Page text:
Thursday, October 28, 2010

Theater feature: Florida Stage tackles the art of raising 'Cane'

Gregg Weiner‭ (‬above‭)‬ and David Nail in Cane.


By Hap Erstein


Two years ago,‭ ‬Palm Beach County was under dire drought conditions,‭ ‬with a water supply estimated to last only‭ ‬21‭ ‬days.‭ ‬It was a desperate situation,‭ ‬but how do you create a play about it without it seeming like a,‭ ‬pardon the expression,‭ ‬dry discourse‭?

That is the challenge that Florida Stage has taken on with‭ ‬Cane,‭ ‬the opening play of its‭ ‬24th season,‭ ‬a world premiere that is the first subscription show in its new home at the Kravis Center and,‭ ‬perhaps most significantly,‭ ‬the first play in the company’s ambitious Florida Cycle.

The brainchild of producing artistic director Lou Tyrrell,‭ ‬the cycle will be an effort to attract playwrights to write stories about The Sunshine State.

‭“‬Florida is so interesting in its eccentricities and its extremes,‭” ‬says Tyrrell.‭ “‬Here is a company whose name represents the state,‭ ‬making a cultural contribution to the state,‭ ‬and from the state to the country.‭ ‬Wouldn’t it be fun if years later we had‭ ‬12‭ ‬or‭ ‬15‭ ‬or‭ ‬20‭ ‬plays that told various Florida stories‭?”

He expects to commission scripts from major writers across the state,‭ ‬but for the inaugural play,‭ ‬Tyrrell turned to his staff playwright-in-residence,‭ ‬29-year-old Andrew Rosendorf.‭ ‬Like the party guest in‭ ‬The Graduate who says to Benjamin Braddock,‭ “‬Plastics,‭” ‬Tyrrell gave Rosendorf the leadoff slot in the Florida Cycle with one word‭ ‬--‭ “‬water.‭”

Rosendorf,‭ ‬who was born and raised in the Northern Virginia suburbs of Washington,‭ ‬D.C.,‭ ‬not only began knowing little about water management,‭ ‬he had slim knowledge of Florida’s past.

‭“‬I didn’t know what story I wanted to tell and I didn’t know anything about South Florida history.‭ ‬Oh,‭ ‬my god,‭ ‬I had so much to learn,‭” ‬says Rosendorf.‭ “‬It was overwhelming and exhilarating at the same time.‭”


Playwright Andrew Rosendorf.

He began by reading everything he could get his hands on and interviewing water conservation experts.‭ “‬I became a sponge,‭ ‬learning about the Everglades and about South Florida,‭ ‬its whole history and politics,‭” ‬says Rosendorf.‭ ‬Gradually,‭ ‬he began focusing on the era of the deadly‭ ‬1928‭ ‬hurricane and the present day,‭ ‬a time when much of the region was swampland‭ ‬--‭ ‬that is,‭ ‬there was too much water‭ ‬--‭ ‬and‭ ‬80‭ ‬years later,‭ ‬when water was in short supply.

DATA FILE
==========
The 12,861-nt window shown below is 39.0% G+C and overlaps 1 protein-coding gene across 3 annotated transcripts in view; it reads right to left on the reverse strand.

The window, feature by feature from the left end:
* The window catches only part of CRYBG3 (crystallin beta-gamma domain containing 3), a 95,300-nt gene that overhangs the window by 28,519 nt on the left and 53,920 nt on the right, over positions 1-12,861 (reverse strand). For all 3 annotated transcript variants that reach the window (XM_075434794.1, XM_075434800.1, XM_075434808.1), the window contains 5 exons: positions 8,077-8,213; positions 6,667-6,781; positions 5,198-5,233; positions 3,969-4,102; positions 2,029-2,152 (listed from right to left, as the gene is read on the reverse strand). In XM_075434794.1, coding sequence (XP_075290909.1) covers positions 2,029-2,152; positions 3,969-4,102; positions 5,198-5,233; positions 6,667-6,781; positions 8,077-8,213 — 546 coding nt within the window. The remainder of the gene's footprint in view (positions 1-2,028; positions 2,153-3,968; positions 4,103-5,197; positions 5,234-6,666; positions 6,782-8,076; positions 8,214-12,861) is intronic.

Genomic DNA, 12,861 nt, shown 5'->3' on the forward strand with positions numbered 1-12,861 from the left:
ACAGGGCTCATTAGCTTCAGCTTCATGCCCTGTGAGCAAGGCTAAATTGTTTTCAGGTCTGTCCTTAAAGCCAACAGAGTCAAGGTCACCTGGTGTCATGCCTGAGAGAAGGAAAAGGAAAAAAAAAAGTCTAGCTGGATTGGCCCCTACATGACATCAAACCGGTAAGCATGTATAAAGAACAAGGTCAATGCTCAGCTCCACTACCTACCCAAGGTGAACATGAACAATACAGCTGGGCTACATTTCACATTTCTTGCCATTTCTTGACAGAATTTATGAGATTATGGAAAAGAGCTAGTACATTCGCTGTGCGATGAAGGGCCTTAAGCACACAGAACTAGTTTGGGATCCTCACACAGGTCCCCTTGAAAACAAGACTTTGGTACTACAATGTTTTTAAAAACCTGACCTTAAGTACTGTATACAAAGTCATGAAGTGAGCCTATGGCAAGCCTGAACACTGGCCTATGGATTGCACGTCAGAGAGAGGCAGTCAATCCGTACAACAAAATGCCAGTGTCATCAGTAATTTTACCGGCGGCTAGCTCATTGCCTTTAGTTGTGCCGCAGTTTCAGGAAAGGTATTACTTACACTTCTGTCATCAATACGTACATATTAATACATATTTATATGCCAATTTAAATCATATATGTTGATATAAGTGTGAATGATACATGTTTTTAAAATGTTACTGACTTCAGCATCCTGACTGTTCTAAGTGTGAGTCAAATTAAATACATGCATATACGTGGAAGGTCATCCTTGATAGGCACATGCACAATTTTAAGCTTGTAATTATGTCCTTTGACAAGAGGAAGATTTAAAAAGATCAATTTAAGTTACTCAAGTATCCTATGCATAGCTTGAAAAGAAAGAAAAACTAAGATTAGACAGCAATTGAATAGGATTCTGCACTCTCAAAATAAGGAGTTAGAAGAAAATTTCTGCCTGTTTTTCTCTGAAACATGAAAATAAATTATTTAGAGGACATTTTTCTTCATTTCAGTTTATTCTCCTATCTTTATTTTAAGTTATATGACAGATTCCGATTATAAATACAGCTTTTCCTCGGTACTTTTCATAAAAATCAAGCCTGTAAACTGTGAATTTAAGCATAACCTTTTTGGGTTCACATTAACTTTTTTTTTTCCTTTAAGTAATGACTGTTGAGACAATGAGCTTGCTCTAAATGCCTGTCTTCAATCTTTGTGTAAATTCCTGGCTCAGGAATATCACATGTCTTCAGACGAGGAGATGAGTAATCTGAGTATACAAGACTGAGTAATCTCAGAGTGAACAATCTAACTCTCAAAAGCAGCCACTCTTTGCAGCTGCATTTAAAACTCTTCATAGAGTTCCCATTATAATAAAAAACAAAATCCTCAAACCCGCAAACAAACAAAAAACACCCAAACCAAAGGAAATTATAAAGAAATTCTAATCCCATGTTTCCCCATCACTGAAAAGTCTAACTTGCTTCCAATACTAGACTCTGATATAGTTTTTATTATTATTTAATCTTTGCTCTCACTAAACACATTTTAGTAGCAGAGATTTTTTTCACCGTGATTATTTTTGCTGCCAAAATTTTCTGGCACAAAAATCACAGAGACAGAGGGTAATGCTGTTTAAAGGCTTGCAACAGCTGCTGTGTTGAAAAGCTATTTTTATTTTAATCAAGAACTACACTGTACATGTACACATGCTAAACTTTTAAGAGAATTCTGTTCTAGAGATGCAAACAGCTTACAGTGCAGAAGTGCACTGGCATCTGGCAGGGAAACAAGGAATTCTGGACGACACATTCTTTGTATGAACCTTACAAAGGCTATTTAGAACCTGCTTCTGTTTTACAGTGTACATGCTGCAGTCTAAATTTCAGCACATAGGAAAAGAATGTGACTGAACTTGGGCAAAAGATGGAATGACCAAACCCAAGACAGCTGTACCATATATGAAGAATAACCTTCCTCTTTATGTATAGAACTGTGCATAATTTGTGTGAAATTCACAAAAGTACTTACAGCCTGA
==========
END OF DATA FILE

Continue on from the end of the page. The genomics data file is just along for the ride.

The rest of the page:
But Rosendorf knew he had to invent a human saga to attract and retain audience attention,‭ ‬rather than an issue play.‭ ‬So he created characters based on his reading,‭ ‬devising a story about a Belle Glade farmer worried about how to tame his land and survive a brutal hurricane.‭ ‬Then in the second act,‭ ‬Cane jumps ahead to current-day Florida and to the farmer’s descendants,‭ ‬who are battling the lack of water.‭

As Rosendorf puts it,‭ ‬Cane is‭ “‬a tale of betrayal and bloodshed,‭ ‬water and wind,‭ ‬family and fortune.‭” ‬The title‭ ‬Cane has multiple meanings.‭ “‬One is hurricane,‭ ‬also sugar cane,‭ ‬and then there’s‭ ‬the biblical implications of Cain and Abel,‭” ‬says Rosendorf.‭

When he began writing‭ ‬Cane 18 months ago,‭ ‬Florida Stage was in its former cramped quarters in Manalapan,‭ ‬which would have meant a lot of compromises with the production.

‭“‬Certainly our switch‭ ‬to the Kravis was very freeing,‭”‬ he concedes.‭ “‬The set that Richard Crowell is building is massive and gorgeous.‭ ‬When Lou read the script,‭ ‬he quickly had the idea that maybe the dike had some height,‭ ‬when my initial thought to make sure it would be producible,‭ ‬was that the dike could well be the front of the stage.‭

“I’m very drawn to theatricality and there’s theatricality in this play,‭ ‬but I also had in mind that Florida Stage was asking me to write this,‭ ‬so I knew I had to keep a certain producibility aspect in mind as I was doing it.‭”

Not that he makes it easy,‭ ‬writing in a scene in which the‭ ‬1928‭ ‬hurricane blows through Belle Glade.‭ ‬How do you put a hurricane onstage‭?

“We’re going to have,‭ ‬as I understand it,‭ ‬some giant fans,‭” ‬Rosendorf reports.‭ “‬We had explored water as a possibility,‭ ‬but because of the short turnover time when the show is over,‭ ‬we ultimately went‭ ‬to lighting and sound effects.‭ ‬But certainly our actors will be muddied up and wet.‭”

The theatergoers at least will not have to worry about being caught in a deluge.‭ “‬I think the idea is make sure that the audience feels that they are a little bit outside of it.‭ ‬They will not have to come with raincoats.‭”

As with any play it premieres,‭ ‬Florida Stage’s primary audience is at its theater,‭ ‬but it also hopes that the script will be produced elsewhere,‭ ‬to become part of theatrical literature.‭ ‬Does‭ ‬Cane have the universality to interest audiences beyond this state‭?

“I feel that if I’ve done my job right,‭ ‬I think it’s a very universal story of what was going on‭ ‬80‭ ‬years ago,‭” ‬responds Rosendorf.‭ “‬As I learned from my research,‭ ‬water shortage is a huge issue,‭ ‬not just in Florida,‭ ‬but around the country,‭ ‬especially with the Great Lakes and Lake Michigan.‭ ‬Experts believe that the next world war won’t be fought over oil but will be fought over water.

‭“‬We like to call Florida‭ ‘‬the canary in the mineshaft.‭’ ‬What happens here is a microcosm of what is happening elsewhere.‭”

CANE,‬Florida Stage at the Kravis Center,‭ ‬701‭ ‬Okeechobee Blvd.,‭ ‬West Palm Beach.‭ ‬Opens Friday,‭ ‬Oct.‭ ‬29,‭ ‬and runs through Sunday,‭ ‬Nov.‭ ‬28.‭ ‬Tickets:‭ ‬$47-$50.‭ ‬Call:‭ (‬561‭) ‬585-3433‭ ‬or‭ (‬800‭) ‬514-3837.

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